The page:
New Malware ‘WireLurker’ Targets All Non-Jailbroken IPhones In China

Posted: Nov 6 2014, 6:02am CST | by , in News | Apple


New Malware ‘WireLurker’ Targets All Non-Jailbroken iPhones in China
Credit: Getty Images

According to researchers at Palo Alto Networks, a new and ugly malware ‘WireLurker’ is lurking for millions of Apple iPhone users.

The researchers at Palo Alto Networks said that they have come across an impressive malware attack again all Apple devices in China. The virus even has the ability to penetrate non-jailbroken Apple iPhones. However, the virus is currently limited to customers of Chinese application store.

This new family of malware is called ‘WireLurker.’ The characteristics of WireLurker are unique and very different from the other threats that were targeting Apple platforms, according to researchers at Palo Alto Networks. 

They also said that it is the first known malware family that has the ability to infect installed iOS applications. In addition to this, they said that it is only the second known malware virus that can actually infect the iOS devices through the operating system that powers every APPL developed by Apple. This operating system is called OS X. 

When you connect your iOS device with an infected OS X computer via USB, WireLurker will download a third party application into your device. And it doesn’t matter whether your device is jailbroken or not, thus the term “Wire Lurker” has been used in the 30 page report generated by the network security company. 

The attacker’s control server regularly request updates from the infected phones and gradually it infects all the other along with iOS inbuilt apps. The malware has the ability to steal information for your mobile phones, according to Palo Alto Networks. 

According to a report issued by Palo Alto Networks, the malware is currently under development and the ultimate objective of its creator is unknown. Palo Alto also said that a developer at Tencent Holdings Ltd was the first one to make note of the threat.

After that, various threads on Apple forums started dashing up, in which the users had complained about a strange application being automatically installed in their systems along with the formation of enterprise provisioning profiles.

According to the company, the basic motive of WireLurker is to get unauthorized access to personal information and also to get remote access to user computer. “WireLurker is capable of stealing a variety of information from the mobile devices it infects and regularly requests updates from the attackers command and control server,” said Palo Alto Networks in its report. “This malware is under active development and its creator’s ultimate goal is not yet clear.”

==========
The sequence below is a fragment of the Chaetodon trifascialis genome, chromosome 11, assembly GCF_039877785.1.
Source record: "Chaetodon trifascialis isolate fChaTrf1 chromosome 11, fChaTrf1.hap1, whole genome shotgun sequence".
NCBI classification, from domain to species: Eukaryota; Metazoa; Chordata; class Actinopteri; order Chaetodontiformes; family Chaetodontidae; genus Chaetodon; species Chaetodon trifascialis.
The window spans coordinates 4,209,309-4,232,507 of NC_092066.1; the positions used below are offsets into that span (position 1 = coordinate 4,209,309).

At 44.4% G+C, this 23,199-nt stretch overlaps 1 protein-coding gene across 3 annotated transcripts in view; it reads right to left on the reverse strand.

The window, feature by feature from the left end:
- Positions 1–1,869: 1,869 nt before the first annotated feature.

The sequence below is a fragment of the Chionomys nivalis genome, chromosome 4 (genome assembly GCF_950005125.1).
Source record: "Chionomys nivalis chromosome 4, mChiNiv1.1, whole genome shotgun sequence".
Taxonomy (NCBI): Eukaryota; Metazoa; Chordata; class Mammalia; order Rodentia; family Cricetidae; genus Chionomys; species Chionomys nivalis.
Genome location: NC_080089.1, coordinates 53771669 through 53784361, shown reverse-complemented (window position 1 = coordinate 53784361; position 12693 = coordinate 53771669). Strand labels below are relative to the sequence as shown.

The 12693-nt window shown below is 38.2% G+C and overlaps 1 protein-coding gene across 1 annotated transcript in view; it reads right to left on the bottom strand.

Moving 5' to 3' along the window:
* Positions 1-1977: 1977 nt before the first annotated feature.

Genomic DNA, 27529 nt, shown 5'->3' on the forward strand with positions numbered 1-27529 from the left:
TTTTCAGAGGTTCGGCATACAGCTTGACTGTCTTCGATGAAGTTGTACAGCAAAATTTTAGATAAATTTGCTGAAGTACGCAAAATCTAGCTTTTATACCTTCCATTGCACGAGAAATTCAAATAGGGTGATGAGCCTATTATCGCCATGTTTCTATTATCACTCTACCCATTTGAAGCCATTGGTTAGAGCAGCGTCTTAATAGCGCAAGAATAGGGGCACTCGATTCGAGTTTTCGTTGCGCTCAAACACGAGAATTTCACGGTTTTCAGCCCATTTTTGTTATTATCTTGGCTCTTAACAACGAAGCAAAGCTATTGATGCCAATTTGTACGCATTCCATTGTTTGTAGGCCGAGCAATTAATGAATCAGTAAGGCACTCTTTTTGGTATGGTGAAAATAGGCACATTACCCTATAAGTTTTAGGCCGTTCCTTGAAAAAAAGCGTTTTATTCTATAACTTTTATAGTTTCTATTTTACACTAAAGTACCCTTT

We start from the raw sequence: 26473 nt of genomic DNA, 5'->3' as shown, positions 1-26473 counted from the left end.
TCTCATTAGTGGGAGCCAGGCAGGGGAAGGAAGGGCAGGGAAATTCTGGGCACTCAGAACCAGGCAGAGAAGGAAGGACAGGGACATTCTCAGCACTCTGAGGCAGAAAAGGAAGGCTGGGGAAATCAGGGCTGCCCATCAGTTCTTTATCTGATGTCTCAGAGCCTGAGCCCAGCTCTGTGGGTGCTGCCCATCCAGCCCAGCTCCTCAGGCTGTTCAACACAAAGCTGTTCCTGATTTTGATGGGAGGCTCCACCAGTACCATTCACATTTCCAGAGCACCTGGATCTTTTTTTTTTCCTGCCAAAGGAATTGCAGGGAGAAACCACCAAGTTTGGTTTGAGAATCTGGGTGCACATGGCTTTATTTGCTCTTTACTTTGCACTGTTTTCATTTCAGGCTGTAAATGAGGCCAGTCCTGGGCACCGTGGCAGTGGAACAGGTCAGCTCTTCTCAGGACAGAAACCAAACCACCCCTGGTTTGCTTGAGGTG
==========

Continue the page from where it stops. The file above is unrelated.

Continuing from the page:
They were only two viruses that were successfully installed onto non-jailbroken iOS devices. The first one was noted in September 2010, and the second one was in July 2012. Both of these malwares were immediately removed from App Store by Apple Inc. However, WireLurker is the only known malware which is still active on the App store. Almost 800 million iOS devices are at risk because of this virus, according to Palo Atlo. 

The intelligence director of the company, Ryan Olson said that WireLurker is something new for them and they haven’t seen anything like this before. It is a completely new malware in terms of Apple iOS and OS X malware. He also said that the techniques used in this malware are very sophisticated and fine. During an interview, Olson told Reuters that the hacker hasn’t done something serious so far, but if they don’t stop this bad things might happen. 

“WireLurker is unlike anything we’ve ever seen in terms of Apple iOS and OS X malware,” said Ryan Olson, intelligence director for the company’s Unit 42 division. “The techniques in use suggest that bad actors are getting more sophisticated when it comes to exploiting some of the world’s best-known desktop and mobile platforms.”

"There is no evidence that the attackers had made off with anything more sensitive than messaging IDs and contacts from users' address books," Olson added. But "they could just as easily take your Apple ID or do something else that's bad news," Olson told Reuters in an interview.

Sources: MarketWatch

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M. Affan covers the hottest news that captivate the web today.




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